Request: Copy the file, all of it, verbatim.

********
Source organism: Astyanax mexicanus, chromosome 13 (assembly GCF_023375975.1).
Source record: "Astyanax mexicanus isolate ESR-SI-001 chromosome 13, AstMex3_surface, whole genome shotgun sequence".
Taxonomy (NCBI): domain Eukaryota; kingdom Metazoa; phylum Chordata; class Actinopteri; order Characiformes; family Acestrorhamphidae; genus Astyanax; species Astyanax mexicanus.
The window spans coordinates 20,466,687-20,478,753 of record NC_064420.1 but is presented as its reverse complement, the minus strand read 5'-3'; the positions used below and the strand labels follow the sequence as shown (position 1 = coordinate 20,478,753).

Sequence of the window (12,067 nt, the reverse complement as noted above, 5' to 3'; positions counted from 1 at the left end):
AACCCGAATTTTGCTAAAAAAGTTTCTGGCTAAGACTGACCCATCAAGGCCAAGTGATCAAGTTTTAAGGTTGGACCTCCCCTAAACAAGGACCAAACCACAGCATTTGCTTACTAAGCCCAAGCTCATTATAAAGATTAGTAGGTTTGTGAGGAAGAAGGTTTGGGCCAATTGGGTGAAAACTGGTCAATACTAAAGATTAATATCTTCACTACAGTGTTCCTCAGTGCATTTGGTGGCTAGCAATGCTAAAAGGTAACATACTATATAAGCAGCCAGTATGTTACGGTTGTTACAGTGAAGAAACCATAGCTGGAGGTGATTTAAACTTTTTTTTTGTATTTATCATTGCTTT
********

Source organism: Astyanax mexicanus, chromosome 13 (assembly GCF_023375975.1).
Source record: "Astyanax mexicanus isolate ESR-SI-001 chromosome 13, AstMex3_surface, whole genome shotgun sequence".
Taxonomy (NCBI): domain Eukaryota; kingdom Metazoa; phylum Chordata; class Actinopteri; order Characiformes; family Acestrorhamphidae; genus Astyanax; species Astyanax mexicanus.
The window spans coordinates 20,466,687-20,478,753 of record NC_064420.1 but is presented as its reverse complement, the minus strand read 5'-3'; the positions used below and the strand labels follow the sequence as shown (position 1 = coordinate 20,478,753).

Sequence of the window (12,067 nt, the reverse complement as noted above, 5' to 3'; positions counted from 1 at the left end):
AACCCGAATTTTGCTAAAAAAGTTTCTGGCTAAGACTGACCCATCAAGGCCAAGTGATCAAGTTTTAAGGTTGGACCTCCCCTAAACAAGGACCAAACCACAGCATTTGCTTACTAAGCCCAAGCTCATTATAAAGATTAGTAGGTTTGTGAGGAAGAAGGTTTGGGCCAATTGGGTGAAAACTGGTCAATACTAAAGATTAATATCTTCACTACAGTGTTCCTCAGTGCATTTGGTGGCTAGCAATGCTAAAAGGTAACATACTATATAAGCAGCCAGTATGTTACGGTTGTTACAGTGAAGAAACCATAGCTGGAGGTGATTTAAACTTTTTTTTTGTATTTATCATTGCTTT